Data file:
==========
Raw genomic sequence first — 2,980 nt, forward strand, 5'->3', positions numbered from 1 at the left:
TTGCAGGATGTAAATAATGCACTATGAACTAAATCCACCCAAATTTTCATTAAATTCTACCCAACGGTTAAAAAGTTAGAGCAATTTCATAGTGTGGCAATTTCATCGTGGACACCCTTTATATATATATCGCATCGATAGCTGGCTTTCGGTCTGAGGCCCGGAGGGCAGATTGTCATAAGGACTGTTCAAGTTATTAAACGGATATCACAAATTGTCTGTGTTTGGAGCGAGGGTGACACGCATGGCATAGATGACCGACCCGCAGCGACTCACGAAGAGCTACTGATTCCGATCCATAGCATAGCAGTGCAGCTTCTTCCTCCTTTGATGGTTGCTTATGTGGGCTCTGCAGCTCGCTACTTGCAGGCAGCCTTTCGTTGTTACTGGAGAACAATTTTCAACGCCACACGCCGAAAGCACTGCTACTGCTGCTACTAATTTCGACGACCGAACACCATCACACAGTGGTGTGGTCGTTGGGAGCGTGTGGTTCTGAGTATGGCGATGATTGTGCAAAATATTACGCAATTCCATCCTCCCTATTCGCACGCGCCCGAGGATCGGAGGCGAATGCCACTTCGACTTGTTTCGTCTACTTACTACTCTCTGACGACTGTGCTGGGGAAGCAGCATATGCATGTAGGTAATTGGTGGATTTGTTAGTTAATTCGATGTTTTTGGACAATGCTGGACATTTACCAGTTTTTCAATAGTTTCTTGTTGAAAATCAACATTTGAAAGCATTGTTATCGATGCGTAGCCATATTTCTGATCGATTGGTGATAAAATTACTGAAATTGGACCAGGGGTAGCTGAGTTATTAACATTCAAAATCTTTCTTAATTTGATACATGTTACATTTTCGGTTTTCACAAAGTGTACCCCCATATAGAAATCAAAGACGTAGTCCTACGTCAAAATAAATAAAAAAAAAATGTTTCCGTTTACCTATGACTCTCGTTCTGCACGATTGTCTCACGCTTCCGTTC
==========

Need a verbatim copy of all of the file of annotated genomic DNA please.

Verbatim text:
Raw genomic sequence first — 2,980 nt, forward strand, 5'->3', positions numbered from 1 at the left:
TTGCAGGATGTAAATAATGCACTATGAACTAAATCCACCCAAATTTTCATTAAATTCTACCCAACGGTTAAAAAGTTAGAGCAATTTCATAGTGTGGCAATTTCATCGTGGACACCCTTTATATATATATCGCATCGATAGCTGGCTTTCGGTCTGAGGCCCGGAGGGCAGATTGTCATAAGGACTGTTCAAGTTATTAAACGGATATCACAAATTGTCTGTGTTTGGAGCGAGGGTGACACGCATGGCATAGATGACCGACCCGCAGCGACTCACGAAGAGCTACTGATTCCGATCCATAGCATAGCAGTGCAGCTTCTTCCTCCTTTGATGGTTGCTTATGTGGGCTCTGCAGCTCGCTACTTGCAGGCAGCCTTTCGTTGTTACTGGAGAACAATTTTCAACGCCACACGCCGAAAGCACTGCTACTGCTGCTACTAATTTCGACGACCGAACACCATCACACAGTGGTGTGGTCGTTGGGAGCGTGTGGTTCTGAGTATGGCGATGATTGTGCAAAATATTACGCAATTCCATCCTCCCTATTCGCACGCGCCCGAGGATCGGAGGCGAATGCCACTTCGACTTGTTTCGTCTACTTACTACTCTCTGACGACTGTGCTGGGGAAGCAGCATATGCATGTAGGTAATTGGTGGATTTGTTAGTTAATTCGATGTTTTTGGACAATGCTGGACATTTACCAGTTTTTCAATAGTTTCTTGTTGAAAATCAACATTTGAAAGCATTGTTATCGATGCGTAGCCATATTTCTGATCGATTGGTGATAAAATTACTGAAATTGGACCAGGGGTAGCTGAGTTATTAACATTCAAAATCTTTCTTAATTTGATACATGTTACATTTTCGGTTTTCACAAAGTGTACCCCCATATAGAAATCAAAGACGTAGTCCTACGTCAAAATAAATAAAAAAAAAATGTTTCCGTTTACCTATGACTCTCGTTCTGCACGATTGTCTCACGCTTCCGTTC